- Information technologies have become ever more central to the strategic and national security interests of governments, particularly the major powers, and their relations with other states. Conversely, opportunities for formal bilateral dialogue between states, particularly the nuclear powers, have grown limited. This situation is affecting all levels of interaction between communities of practice across nations, not just the official level.
- While discussions between states on responsible behaviour relevant to the use of ICTs continue to mature alongside an increasingly detailed normative framework, malicious activity involving states or their proxies continues largely unabated, posing serious harms to individuals and communities as well as enormous costs to businesses and governments (and, by extension, taxpayers) around the world.
- At the same time, the international community is at an important inflection point. Incipient efforts by some of the major powers to re-engage bilaterally on a range of strategic issues, including their respective behaviours relevant to cyberspace and information technologies, provide a new impetus for dialogue and cooperation. So too do the positive outcomes of the recent UN Open Ended Working Group (OEWG) and the UN Group of Governmental Experts (GGE).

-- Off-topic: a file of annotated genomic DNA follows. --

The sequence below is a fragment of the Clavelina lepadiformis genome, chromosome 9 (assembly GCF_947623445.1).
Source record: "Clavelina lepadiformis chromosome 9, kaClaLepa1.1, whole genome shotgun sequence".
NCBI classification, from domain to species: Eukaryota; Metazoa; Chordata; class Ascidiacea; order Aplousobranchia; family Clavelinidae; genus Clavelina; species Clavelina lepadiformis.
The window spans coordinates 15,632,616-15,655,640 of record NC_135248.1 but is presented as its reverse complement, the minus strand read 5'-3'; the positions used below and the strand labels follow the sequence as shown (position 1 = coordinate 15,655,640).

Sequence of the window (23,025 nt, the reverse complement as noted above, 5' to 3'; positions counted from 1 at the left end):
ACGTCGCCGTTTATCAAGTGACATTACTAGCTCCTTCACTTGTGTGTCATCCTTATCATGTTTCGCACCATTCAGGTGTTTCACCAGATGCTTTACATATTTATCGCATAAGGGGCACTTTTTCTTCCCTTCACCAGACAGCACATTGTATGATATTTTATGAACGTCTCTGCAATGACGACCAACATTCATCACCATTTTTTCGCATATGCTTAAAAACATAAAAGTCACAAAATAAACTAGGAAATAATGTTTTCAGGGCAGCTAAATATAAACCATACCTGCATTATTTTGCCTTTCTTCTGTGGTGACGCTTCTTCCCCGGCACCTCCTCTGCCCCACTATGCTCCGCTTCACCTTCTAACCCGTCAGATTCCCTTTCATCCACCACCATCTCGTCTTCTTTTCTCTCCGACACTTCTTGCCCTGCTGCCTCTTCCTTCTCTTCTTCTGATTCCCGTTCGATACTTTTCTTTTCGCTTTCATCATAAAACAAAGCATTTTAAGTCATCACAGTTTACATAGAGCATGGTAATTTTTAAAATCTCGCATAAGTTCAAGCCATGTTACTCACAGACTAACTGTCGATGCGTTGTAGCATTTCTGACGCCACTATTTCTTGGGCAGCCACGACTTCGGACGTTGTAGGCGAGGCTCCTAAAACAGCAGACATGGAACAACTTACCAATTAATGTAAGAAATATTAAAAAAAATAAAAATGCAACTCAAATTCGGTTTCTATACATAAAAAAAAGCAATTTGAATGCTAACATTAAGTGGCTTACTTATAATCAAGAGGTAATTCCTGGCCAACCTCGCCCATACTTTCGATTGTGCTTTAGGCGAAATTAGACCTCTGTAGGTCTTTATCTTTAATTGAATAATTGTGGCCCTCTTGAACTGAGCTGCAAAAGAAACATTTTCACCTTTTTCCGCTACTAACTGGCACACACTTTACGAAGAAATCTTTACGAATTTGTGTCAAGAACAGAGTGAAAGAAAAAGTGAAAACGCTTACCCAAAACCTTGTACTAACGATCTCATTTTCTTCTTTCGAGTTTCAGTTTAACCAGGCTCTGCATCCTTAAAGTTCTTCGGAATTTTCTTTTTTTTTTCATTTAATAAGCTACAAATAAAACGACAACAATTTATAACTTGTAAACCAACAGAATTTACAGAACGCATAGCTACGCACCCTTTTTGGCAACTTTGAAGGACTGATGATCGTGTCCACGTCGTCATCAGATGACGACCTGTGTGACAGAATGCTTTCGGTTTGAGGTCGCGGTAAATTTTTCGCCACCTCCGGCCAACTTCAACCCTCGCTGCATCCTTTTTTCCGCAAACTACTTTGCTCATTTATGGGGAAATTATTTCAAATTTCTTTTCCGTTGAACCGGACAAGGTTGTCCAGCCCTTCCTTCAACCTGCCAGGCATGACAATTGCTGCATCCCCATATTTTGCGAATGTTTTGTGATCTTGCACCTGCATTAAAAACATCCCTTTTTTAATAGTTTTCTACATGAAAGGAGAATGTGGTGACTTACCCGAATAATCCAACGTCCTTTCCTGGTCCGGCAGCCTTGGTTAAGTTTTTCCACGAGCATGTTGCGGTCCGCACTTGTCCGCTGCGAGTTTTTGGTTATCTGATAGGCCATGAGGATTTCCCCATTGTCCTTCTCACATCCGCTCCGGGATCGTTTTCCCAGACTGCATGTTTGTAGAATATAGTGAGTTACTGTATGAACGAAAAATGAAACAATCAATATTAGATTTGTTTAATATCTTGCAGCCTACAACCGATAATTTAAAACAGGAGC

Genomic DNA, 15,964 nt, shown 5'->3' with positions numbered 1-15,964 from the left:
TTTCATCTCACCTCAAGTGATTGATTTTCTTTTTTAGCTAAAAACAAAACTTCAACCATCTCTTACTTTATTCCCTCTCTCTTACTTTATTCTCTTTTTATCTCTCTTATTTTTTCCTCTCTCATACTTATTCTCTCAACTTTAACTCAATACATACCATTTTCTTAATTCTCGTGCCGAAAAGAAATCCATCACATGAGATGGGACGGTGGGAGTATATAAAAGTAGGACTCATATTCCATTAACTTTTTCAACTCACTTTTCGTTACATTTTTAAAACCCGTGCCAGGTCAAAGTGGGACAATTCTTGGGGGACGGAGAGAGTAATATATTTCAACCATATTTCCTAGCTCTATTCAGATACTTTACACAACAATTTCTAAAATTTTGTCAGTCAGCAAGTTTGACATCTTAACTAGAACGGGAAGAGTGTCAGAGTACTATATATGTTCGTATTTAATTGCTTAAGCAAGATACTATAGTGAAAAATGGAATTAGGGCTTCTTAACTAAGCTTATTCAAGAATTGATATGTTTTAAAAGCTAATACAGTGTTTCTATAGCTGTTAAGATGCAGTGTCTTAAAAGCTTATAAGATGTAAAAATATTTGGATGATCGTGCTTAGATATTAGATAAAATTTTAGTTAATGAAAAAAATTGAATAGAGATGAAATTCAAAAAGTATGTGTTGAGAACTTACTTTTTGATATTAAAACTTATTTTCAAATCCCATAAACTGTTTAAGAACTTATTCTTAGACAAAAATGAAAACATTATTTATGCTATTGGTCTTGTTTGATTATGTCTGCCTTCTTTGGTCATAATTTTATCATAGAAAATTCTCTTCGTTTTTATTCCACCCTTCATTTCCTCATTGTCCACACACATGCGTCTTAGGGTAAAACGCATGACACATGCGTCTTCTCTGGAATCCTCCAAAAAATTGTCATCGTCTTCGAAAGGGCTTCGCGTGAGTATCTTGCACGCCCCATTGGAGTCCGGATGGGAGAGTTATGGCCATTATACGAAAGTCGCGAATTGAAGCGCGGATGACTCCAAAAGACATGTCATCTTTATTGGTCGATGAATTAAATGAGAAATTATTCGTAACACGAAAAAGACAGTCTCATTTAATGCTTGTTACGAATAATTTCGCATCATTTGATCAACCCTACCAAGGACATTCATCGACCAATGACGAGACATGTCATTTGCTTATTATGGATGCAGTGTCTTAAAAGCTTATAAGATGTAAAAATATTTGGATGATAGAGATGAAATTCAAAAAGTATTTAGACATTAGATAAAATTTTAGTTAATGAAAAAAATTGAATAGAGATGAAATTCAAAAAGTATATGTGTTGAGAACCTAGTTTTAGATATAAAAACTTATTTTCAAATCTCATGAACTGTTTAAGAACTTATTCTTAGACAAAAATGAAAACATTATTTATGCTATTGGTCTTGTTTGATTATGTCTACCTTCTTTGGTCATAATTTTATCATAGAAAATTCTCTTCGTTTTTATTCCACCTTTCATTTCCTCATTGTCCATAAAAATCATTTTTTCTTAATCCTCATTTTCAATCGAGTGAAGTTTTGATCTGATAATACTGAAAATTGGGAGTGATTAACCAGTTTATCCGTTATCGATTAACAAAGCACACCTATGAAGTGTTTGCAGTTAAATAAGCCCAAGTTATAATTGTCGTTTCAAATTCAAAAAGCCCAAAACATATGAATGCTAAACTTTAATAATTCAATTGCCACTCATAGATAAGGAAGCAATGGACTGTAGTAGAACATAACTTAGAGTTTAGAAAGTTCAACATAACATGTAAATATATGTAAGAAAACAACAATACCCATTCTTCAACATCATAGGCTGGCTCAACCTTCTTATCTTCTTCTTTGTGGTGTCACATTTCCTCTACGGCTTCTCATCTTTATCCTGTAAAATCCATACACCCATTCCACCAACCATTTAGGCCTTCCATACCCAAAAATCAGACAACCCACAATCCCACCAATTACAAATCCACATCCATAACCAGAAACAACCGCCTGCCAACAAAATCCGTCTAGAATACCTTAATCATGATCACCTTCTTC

- As in other policy areas, states’ diplomatic engagements regarding ICTs and cyberspace will continue to be driven by calculations of national interest. Yet the very nature of the technologies and our collective growing dependency on them requires states to look beyond national interests. Navigating the complex problems that will continue to emerge around information technologies in the coming years will require significant bilateral and multilateral engagement, the encouragement of policy entrepreneurship and creativity, and a serious injection of political will on the part of national leaders across the globe. Political will is needed to ensure that they use information technologies responsibly both at home and abroad and that in doing so, they adhere to the binding and non-binding commitments that they have openly endorsed at the UN and elsewhere, including when developing and deploying relevant capabilities and when responding to malicious ICT activity involving other states or their proxies. Also, political will is required to engage with all states, including adversaries, on extant and emerging problems, and to attempt to resolve tensions diplomatically and by other peaceful means where legitimately possible.